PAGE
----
Welcome to the history of the quinan family!

Our family has grown tremendously since the birth of George Quinan in 1819 and his immigration from Ireland to East Benard, near Wharton and Hungerford, Texas in 1840. George Quinan most likely fathered, Thomas Quinan, born in 1844, Hungerford, Texas. George Quinan studied law and opened a law office in Wharton. Later he was appointed district attorney during the last years of the Republic of Texas and was elected to state legislature in 1857 and 1861. He was a founding member of the State Bar of Texas in Galveston and in the early 1870s Hungerford was named in his honor. At the time the Village of Quinan included a school, Methodist church, and post office located in Habermacher's store..After the town of Hungerford was established in 1882, Quinan Village declined and the area became Hungerford which is located in Wharton County Texas. Hungerford is a small rural town south of Houston. Farming is the occupation of most inhabitants. He also served the Confederacy as district tax collector for Wharton County. In 1879 Quinan was appointed judge to sit on the first Commission of Appeals, established to help clear the Texas Supreme Court's civil docket. More information about George Quinan is located in The Handbook of Texas Online.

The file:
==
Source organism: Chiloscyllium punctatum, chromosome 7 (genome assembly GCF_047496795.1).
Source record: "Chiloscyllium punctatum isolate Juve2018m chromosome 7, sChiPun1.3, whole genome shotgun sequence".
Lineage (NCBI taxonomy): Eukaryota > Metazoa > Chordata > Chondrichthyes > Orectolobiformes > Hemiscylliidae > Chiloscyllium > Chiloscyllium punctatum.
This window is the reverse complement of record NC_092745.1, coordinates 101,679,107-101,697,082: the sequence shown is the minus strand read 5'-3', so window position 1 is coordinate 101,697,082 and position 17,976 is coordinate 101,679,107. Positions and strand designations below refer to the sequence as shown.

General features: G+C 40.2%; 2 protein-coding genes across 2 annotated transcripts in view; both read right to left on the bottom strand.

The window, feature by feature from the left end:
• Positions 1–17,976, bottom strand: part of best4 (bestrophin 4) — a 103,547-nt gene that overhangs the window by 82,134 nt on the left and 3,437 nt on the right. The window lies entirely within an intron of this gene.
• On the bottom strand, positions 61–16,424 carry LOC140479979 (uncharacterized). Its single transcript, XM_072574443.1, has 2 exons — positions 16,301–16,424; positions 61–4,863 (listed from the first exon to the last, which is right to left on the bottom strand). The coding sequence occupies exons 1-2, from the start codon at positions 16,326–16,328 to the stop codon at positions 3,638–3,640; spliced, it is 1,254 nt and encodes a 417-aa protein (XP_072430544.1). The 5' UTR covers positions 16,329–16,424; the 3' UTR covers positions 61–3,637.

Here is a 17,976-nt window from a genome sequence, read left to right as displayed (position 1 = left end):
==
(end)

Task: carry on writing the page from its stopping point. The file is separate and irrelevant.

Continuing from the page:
Census records of 1880 indicate that Thomas Quinan, mulatto (half Black/half white), was born in May of 1844 and Mary (Mollie) Quinan, Black, was born in March 12, 1856--December 19, 1949. On the 1860 enslaved inhabitants' record listed under George Quinan, is a male 16 years of age, and mulatto. Most likely, this male is Thomas Quinan. According to the 1880 census, Thomas Quinan was born in Tennessee. There are no other records to indicate who were the parents of Thomas Quinan. However, Mary Mollie Moore Quinan Ray's parents according to her death records were Henry Moore and Mima Moore Jackson and both were from Texas.

the name, origins, and history of "quinan"

The name Quinan originated with George E. Quinan (white), a native to Ireland, who immigrated to Texas. However, some of Frank and Inez's sons changed the spelling to Quinine and Quinnine.